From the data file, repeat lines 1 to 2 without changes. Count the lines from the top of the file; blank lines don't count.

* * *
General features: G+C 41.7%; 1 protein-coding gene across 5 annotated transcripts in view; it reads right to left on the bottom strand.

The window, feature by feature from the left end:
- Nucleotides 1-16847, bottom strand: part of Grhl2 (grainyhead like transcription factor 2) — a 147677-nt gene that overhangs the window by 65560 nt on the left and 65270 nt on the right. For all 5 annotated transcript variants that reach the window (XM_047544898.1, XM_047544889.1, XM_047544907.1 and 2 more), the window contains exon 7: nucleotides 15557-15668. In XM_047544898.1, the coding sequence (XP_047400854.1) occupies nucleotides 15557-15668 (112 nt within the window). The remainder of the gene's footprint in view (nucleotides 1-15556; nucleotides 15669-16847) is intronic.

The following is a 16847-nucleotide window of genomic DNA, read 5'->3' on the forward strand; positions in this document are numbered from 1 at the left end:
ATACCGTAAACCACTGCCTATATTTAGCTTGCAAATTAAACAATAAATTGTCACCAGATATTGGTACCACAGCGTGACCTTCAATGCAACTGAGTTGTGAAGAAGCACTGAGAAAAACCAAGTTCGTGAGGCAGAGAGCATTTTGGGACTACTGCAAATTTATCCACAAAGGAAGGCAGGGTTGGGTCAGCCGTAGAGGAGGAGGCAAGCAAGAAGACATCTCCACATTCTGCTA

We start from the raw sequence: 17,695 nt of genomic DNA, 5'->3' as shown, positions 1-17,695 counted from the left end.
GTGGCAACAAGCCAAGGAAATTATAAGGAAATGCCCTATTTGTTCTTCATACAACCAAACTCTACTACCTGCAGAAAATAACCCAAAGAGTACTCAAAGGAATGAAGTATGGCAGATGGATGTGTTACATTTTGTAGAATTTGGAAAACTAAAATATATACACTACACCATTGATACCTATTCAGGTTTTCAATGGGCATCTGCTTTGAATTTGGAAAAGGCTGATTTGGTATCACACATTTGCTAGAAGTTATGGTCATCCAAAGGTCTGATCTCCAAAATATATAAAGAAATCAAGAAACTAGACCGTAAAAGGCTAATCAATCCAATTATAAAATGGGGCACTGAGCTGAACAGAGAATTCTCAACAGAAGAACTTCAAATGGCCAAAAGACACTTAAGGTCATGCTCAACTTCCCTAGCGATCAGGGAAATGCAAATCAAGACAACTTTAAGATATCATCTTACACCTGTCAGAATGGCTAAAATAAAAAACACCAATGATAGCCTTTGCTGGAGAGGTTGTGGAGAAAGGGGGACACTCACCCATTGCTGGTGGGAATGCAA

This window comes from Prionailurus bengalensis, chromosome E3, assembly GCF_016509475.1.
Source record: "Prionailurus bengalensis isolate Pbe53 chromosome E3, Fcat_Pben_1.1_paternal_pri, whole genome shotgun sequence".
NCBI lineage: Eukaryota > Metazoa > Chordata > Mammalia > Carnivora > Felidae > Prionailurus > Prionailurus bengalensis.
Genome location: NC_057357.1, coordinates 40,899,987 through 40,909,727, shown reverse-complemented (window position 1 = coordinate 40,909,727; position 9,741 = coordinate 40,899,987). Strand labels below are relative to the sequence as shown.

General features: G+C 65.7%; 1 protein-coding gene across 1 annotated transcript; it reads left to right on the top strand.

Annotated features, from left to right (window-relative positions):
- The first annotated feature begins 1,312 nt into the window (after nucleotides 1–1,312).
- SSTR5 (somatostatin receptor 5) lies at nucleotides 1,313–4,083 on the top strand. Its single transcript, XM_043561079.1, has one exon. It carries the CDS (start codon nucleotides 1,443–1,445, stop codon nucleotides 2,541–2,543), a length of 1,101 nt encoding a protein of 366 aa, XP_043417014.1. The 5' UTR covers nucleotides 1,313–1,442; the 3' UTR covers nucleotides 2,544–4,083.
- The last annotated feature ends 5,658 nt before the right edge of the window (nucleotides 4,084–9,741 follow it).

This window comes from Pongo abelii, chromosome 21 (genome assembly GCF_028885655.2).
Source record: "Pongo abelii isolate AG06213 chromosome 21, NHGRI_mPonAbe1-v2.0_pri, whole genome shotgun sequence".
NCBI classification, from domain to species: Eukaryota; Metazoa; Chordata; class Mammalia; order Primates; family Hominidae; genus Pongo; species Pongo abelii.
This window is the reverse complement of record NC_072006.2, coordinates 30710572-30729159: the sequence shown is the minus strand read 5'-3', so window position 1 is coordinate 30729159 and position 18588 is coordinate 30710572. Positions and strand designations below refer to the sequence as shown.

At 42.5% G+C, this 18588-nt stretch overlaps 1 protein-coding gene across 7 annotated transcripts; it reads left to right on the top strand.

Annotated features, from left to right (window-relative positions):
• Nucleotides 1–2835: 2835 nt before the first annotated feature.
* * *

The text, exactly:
General features: G+C 41.7%; 1 protein-coding gene across 5 annotated transcripts in view; it reads right to left on the bottom strand.

The window, feature by feature from the left end: